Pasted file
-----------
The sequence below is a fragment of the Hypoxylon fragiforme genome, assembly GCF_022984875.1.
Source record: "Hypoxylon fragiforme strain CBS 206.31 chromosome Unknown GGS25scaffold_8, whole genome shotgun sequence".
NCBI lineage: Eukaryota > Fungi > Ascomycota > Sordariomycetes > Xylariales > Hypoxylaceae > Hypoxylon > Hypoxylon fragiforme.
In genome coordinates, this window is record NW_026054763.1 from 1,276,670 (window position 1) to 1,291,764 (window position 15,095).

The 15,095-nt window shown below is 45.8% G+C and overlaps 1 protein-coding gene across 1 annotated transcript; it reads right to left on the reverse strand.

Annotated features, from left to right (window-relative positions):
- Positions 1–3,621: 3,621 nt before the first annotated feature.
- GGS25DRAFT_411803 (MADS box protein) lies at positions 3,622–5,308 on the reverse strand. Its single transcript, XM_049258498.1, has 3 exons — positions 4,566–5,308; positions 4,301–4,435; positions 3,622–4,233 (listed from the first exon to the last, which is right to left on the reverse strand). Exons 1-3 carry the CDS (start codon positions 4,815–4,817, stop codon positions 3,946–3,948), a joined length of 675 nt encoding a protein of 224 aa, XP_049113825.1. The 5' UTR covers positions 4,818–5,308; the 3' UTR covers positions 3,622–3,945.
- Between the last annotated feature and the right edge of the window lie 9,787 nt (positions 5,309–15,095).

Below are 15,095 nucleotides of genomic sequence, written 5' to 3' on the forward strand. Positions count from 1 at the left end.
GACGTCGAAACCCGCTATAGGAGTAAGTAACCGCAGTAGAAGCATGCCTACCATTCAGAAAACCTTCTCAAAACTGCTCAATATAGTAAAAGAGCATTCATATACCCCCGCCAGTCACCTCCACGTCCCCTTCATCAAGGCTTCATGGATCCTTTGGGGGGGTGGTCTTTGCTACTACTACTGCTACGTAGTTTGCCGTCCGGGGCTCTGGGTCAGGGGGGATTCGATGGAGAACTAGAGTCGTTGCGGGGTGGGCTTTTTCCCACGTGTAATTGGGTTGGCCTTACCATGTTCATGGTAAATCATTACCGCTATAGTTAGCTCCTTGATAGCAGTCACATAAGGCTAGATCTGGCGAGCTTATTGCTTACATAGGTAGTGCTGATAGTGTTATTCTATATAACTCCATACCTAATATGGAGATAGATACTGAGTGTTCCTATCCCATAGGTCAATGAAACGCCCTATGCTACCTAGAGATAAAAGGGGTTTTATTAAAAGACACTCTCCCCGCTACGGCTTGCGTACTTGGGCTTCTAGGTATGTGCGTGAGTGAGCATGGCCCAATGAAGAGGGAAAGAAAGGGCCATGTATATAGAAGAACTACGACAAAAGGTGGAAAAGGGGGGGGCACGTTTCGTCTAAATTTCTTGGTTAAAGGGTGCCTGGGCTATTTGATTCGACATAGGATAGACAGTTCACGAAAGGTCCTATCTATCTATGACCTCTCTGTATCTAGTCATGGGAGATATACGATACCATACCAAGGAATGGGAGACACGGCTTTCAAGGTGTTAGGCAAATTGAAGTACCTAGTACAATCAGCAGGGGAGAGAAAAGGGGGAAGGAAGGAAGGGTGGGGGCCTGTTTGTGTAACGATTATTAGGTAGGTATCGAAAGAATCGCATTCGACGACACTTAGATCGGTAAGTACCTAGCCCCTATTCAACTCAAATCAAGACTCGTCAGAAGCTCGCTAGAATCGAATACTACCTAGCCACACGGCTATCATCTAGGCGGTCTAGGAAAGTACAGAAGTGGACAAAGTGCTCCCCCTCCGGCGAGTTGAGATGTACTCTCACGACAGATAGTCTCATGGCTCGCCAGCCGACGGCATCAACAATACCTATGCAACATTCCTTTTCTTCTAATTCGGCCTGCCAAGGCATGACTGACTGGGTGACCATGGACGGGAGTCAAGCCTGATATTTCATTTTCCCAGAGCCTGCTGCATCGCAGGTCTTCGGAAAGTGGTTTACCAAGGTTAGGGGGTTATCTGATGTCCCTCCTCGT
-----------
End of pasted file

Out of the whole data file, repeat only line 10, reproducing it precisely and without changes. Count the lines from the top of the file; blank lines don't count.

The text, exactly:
Below are 15,095 nucleotides of genomic sequence, written 5' to 3' on the forward strand. Positions count from 1 at the left end.